Cholangiocarcinoma (CCA), or bile duct cancer, is classified by its location, with intrahepatic CCA (iCCA) referring to those cancers that form in bile ducts within the liver.
With cases of cholangiocarcinoma (CCA) on the rise, investigators are studying both new therapies and new treatment strategies for a disease with dismal survival rates, historically around 5% to 10%.
CCA, or bile duct cancer, is classified by its location, with intrahepatic CCA (iCCA) referring to cancers that form in bile ducts within the liver. These tumors can be especially hard to treat with surgery, in part because of the difficulty achieving clean margins. Thus, researchers have examined other ways to treat these tumors. In addition, patients with iCCA may have multiple tumors at diagnosis, which complicates surgery.
For these reasons, results from a long-term international investigation published today in JAMA Surgery show that surgery may not always be the best choice for these patients. Instead, use of an arterial pump to feed high-dose chemotherapy directly into the liver may offer survival benefits on par with resection, without the complications of surgery. The favored chemotherapy is floxuridine, according to the authors.1
Led by Bas Groot Koerkamp, MD, PhD, of the Department of Surgery at Erasmus MD Cancer Institute in Rotterdam, the Netherlands, investigators from 12 leading cancer centers worldwide examined data from patients who were treated for iCCA with surgery from 1990 through 2017 and those treated with a hepatic arterial infusion pump, or HAIP, from 2001 through 2018. Records assembled in a database by Memorial Sloan Kettering Cancer Center ultimately included information from 319 patients; 141 were in the HAIP group and 178 were in the resection group.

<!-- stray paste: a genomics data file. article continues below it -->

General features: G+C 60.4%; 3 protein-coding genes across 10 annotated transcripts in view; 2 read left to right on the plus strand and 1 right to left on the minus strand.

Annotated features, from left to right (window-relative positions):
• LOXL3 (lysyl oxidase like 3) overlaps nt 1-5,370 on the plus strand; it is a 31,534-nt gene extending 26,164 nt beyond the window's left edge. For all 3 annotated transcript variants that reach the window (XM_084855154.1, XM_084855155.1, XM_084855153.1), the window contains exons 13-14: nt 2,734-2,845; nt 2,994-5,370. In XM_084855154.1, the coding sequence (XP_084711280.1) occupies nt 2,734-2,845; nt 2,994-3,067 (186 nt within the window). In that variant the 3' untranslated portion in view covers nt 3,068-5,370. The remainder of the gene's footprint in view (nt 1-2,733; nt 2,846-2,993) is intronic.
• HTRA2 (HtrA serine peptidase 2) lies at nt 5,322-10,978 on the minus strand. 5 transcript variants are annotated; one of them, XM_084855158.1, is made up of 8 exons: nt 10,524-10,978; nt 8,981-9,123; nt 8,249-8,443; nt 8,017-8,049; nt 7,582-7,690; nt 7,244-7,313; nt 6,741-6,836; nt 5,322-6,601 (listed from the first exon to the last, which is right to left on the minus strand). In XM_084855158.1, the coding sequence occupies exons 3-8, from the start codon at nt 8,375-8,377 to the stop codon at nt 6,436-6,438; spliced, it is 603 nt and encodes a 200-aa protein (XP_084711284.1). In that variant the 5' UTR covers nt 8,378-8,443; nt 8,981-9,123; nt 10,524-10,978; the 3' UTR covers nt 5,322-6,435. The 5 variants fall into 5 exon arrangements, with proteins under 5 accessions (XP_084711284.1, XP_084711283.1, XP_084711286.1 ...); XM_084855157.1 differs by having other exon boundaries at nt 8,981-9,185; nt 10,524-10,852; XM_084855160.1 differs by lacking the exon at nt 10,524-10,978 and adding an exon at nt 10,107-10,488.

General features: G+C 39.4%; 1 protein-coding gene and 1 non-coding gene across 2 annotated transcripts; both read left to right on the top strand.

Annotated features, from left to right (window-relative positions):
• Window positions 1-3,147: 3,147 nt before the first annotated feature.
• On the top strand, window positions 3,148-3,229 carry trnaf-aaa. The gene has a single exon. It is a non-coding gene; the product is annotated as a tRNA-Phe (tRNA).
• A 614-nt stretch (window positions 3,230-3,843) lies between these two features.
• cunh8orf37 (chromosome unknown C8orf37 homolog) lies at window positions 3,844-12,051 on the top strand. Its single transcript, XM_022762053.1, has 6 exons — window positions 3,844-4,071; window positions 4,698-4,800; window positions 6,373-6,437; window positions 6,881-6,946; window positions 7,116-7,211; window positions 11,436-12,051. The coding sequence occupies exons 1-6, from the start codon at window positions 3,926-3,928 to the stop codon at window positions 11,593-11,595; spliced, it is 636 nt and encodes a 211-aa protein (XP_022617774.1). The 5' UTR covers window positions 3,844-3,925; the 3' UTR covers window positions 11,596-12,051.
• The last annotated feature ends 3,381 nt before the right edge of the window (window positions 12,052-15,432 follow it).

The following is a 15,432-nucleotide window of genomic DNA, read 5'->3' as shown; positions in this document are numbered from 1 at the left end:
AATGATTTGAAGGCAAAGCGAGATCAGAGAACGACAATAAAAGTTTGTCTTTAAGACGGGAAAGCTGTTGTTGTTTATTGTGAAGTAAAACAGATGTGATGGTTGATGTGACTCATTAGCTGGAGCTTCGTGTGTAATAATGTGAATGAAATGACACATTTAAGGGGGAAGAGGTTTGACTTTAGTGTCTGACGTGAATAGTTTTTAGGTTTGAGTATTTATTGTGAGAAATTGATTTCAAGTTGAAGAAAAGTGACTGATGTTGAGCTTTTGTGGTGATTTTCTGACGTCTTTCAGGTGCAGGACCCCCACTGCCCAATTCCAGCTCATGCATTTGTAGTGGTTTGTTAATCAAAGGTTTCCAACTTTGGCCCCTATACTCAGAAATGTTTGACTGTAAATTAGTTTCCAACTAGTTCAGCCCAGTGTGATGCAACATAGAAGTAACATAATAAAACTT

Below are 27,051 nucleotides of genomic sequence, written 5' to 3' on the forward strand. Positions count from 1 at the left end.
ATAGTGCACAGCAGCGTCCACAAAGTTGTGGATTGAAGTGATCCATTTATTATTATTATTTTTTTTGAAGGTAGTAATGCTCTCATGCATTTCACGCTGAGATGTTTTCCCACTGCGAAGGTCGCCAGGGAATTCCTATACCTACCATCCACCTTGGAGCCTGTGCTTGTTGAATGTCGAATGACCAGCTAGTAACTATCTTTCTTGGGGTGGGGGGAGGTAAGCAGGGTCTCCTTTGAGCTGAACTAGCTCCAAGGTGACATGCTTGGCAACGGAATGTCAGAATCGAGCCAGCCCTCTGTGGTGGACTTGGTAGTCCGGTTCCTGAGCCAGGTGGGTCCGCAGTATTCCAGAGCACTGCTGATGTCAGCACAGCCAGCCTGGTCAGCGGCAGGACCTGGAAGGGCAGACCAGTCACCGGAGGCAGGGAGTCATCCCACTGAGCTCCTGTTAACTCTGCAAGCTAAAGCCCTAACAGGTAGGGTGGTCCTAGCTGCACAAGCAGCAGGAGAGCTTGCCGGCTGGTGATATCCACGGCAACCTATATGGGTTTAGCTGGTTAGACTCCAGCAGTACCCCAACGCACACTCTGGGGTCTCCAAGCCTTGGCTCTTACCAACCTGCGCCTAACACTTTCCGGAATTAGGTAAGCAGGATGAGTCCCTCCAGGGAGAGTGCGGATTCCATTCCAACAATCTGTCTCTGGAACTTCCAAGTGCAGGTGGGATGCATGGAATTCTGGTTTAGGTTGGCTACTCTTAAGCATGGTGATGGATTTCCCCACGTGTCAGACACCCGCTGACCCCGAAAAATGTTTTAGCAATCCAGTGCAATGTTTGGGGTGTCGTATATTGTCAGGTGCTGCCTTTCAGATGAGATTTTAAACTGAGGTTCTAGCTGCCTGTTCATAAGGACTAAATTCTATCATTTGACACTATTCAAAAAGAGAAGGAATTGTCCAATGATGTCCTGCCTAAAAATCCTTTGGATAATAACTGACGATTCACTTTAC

Those treated with HAIP were more likely to have bilobar disease (2 distinct tumors divided by vein), larger tumors, and a higher share of patients with 4 or more lesions.
Overall survival. The median overall survival (OS) for HAIP was 20.3 vs 18.9 months for resection (P = .32), and 5-year OS in patients with 2 or 3 lesions was 23.7% (95% CI, 12.3%-45.7%) in the HAIP group vs 25.7% (95% CI, 17.9%-37.0%) in the resection group. Five-year OS for those with 4 or more lesions was 5.0% (95% CI, 1.7%-14.3%) in the HAIP group vs 6.8% (95% CI, 1.8%-25.3%) in the resection group.
After adjusting for the number of tumors, their diameter, and lymph node metastases, the HR of HAIP vs resection was 0.75 (95% CI, 0.55-1.03; P = .07), which trended in favor of HAIP.
“Resection of multifocal iCCA needs to be considered carefully given the complication rate of major liver resection; HAIP floxuridine chemotherapy may be an effective alternative option,” the investigators concluded.
In an accompanying editorial, Clifford S. Cho, MD, praised the investigators’ effort to tackle this controversial question and noted that decision-making will depend on factors specific to each patient—notably, the number of tumors present.2
“There are 3 salient conclusions to this international study,” he wrote. “First, cure (or rather, actuarially predicted 5-year survival) appears possible for a subset of patients after resection. Second, there is an inverse association between tumor number and survival after resection and HAIP floxuridine chemotherapy. Third, regardless of tumor number, it is difficult to detect survival differences between resection and HAIP floxuridine chemotherapy.
Cho reiterated that CCA is a diverse disease and this study focused on iCCA, and the findings will not apply across the board. “Considering the selection biases inherent in any decision to offer HAIP floxuridine chemotherapy vs systemic gemcitabine with cisplatin alone, it becomes difficult to argue against the proposition that, aside from select cases of healthy patients with 2 tumors, nonoperative chemotherapy remains the standard of care for multifocal iCCA.”